While I was reading up on this here Q-link thing, I learnt that it’s good for animals too. So, I got me to thinking that if the Q-link has such good results for folks and their pets, why wouldn’t it be good for plants, too. So, when the spring planting season gets here in the spring, I’m going to do me an experiment right here on my farm where I plant corn. I got me 200 acres and I’ll be setting one aside for my Q-link experiment. Yessir, what I’m going to do is set one Q-link at each of the four corners of the acre and one in the exact center. Then, at harvest time It will be easy for me to compare how many bushels I get from the Q-link acre to all of them others. Who knows, we may have a device that will be useful in fighting hunger acrost the world, particular in them poor countries like Africa and Asier.

    One last question before I clam up. I been noticing that my hens ain’t laying near as many eggs as they used to. Do you think muscle testing (y’know, like trying to pull down one of their wings might help me figure out what’s wrong? Of course, I’m not exactly sure where them acupuncture meridians are on a chicken, so I’m hoping you know.

    Yours in peace,

    Homer Pumphrey

  5. Le Canard Noir
    February 14, 2007 at 6:14 pm

    What wierd manner of blog spam was that?

  6. Anonymous
    February 21, 2007 at 4:38 pm

    Dear Canard,

    I reckon I don’t rightly know the true meaning of what you call weird blog spam, so maybe I better hurry on up and explain what all I’m getting at about this here Q-link thingamabob. Besides making dear old Bobbi Sue happy again and growing more corn out in the back forty, I’m here to tell you ever since I got me one of them devices the hair on my head started growing back. Alls I do is hold it over my dome 30 seconds twice a day, and I’m telling you I went from balder than an eight ball to fuzzy as a bear. Except, once I made the mistake of holding the durn thing too close to my dear sweet Bobbi Sue, and now the poor thing
    is sprouting big black hairs right on out of her bosums. And, to make matters worst, they grow right on back jest as soon as I can pluck em out. Well. like my good oldpappy used to say, “You got to take the good with the bad.”

  7. antares42
    November 22, 2009 at 6:44 pm

    Marvellous. Q-Link cure-all. I'd sure like to meet the old chap and treat him a coffee. (Unless that will upset his resonances and let Mr Pecker go limp again…)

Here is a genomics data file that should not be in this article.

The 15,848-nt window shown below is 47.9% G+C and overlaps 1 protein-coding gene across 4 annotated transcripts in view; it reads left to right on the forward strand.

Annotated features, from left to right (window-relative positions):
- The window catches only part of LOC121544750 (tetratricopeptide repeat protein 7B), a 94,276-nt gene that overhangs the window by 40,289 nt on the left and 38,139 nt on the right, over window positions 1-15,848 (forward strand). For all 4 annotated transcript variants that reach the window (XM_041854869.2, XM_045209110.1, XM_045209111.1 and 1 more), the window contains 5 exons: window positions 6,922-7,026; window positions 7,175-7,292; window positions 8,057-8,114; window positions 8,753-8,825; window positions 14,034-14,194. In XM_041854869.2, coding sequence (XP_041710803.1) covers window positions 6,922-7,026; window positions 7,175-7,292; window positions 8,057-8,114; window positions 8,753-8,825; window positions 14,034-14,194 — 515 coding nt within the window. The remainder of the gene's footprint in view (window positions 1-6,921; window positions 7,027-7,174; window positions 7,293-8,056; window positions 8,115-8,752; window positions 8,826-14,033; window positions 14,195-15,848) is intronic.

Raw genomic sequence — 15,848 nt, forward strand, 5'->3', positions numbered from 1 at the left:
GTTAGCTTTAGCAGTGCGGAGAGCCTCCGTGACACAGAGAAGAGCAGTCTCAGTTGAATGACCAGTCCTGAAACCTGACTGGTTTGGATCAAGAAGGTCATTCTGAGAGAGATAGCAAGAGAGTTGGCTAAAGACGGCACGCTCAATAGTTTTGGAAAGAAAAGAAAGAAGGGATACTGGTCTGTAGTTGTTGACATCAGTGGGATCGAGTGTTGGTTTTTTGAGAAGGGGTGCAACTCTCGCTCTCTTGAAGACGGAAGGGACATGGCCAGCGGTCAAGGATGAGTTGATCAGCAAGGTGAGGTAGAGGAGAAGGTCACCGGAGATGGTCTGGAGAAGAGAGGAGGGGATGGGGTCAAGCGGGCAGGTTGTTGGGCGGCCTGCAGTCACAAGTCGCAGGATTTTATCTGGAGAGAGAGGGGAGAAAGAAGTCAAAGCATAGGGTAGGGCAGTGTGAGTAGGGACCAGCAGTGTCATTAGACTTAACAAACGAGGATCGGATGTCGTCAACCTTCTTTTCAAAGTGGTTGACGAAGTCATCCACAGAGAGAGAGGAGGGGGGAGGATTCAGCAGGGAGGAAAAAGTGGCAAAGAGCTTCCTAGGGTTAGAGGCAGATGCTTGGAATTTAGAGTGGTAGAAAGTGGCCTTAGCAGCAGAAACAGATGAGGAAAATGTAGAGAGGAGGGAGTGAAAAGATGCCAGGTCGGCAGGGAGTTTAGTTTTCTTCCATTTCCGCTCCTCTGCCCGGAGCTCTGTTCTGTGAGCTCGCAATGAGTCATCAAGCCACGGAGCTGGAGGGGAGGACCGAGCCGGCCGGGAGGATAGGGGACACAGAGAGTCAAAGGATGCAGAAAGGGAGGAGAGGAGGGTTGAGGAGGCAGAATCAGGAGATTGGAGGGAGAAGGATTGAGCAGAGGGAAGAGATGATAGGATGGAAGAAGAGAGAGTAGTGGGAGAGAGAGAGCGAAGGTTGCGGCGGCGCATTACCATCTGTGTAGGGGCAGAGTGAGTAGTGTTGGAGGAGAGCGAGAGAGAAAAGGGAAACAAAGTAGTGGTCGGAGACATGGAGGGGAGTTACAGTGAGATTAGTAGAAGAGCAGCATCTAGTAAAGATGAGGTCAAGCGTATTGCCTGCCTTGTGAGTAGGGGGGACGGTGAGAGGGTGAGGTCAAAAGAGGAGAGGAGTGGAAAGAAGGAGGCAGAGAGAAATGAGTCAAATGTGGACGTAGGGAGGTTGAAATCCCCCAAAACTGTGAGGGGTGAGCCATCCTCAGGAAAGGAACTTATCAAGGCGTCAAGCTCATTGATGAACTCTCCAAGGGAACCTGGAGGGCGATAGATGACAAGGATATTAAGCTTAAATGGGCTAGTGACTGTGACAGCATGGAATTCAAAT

Most amused,
    Daniel

  8. MB
    August 26, 2011 at 6:05 pm

    “the quack seeks an infinite source of healing energy from spinning arms and language.”
    :-) well, actually there is something true there; only it’s not that simple.

    Therapeutic touch is real, as any good doctor will tell you, only it won’t be beams out of hands. Holistic – as in looking at your fingernails, hairs or skin peculiarities, not in using some mysterious life energies.

    “So, why do quacks keep on about it?”
    because people forget what they studied in high school, or never took the effort to understand in those times (yep, poor teachers), because they are fed up with doctors that don’t look at/ touch them, that give them always the quick, standard fix, since they are always in a hurry to finish in time (at least a quack takes care into personalizing advices). Because the mighty logical people, which understand, only have the smart smug for the poor “sheep”, without caring to explaining in simple words the alien , scientific concepts, and many more .
    Ah, not to forget, these quacks seem to take more care into the looks & they always seem happy (I know, advertising, and it works)

    There.

  9. Badly Shaved Monkey
    August 26, 2011 at 9:58 pm

    What?

  10. Mojo
    August 27, 2011 at 12:24 am

    Or indeed, where?

  11. Jmed
    January 20, 2012 at 4:05 pm

    A lot of drug therapy and surgical intervention is quackery, too. Just take a good look at the number of falsified studies that have lead to dangerous interventions widely supported by the medical community at large. Many of these have even resulted in unnecessary deaths. I’m not saying that there is no quackery in alternative medicine, only that there is an equal amount if not more in traditionally accepted medicine and, throughout history, always has been. By your definition, pilates, yoga, massage therapy, meditation, nutritional therapy, and even exercise in general would be quackery, so what would you have us all do, instead? Should we all just sit on our recliners watching diabetes 2 queen, Paula Dean on television teach us how to end up just like her, so we all can partake of the traditional medications she also exalts for paid compensation?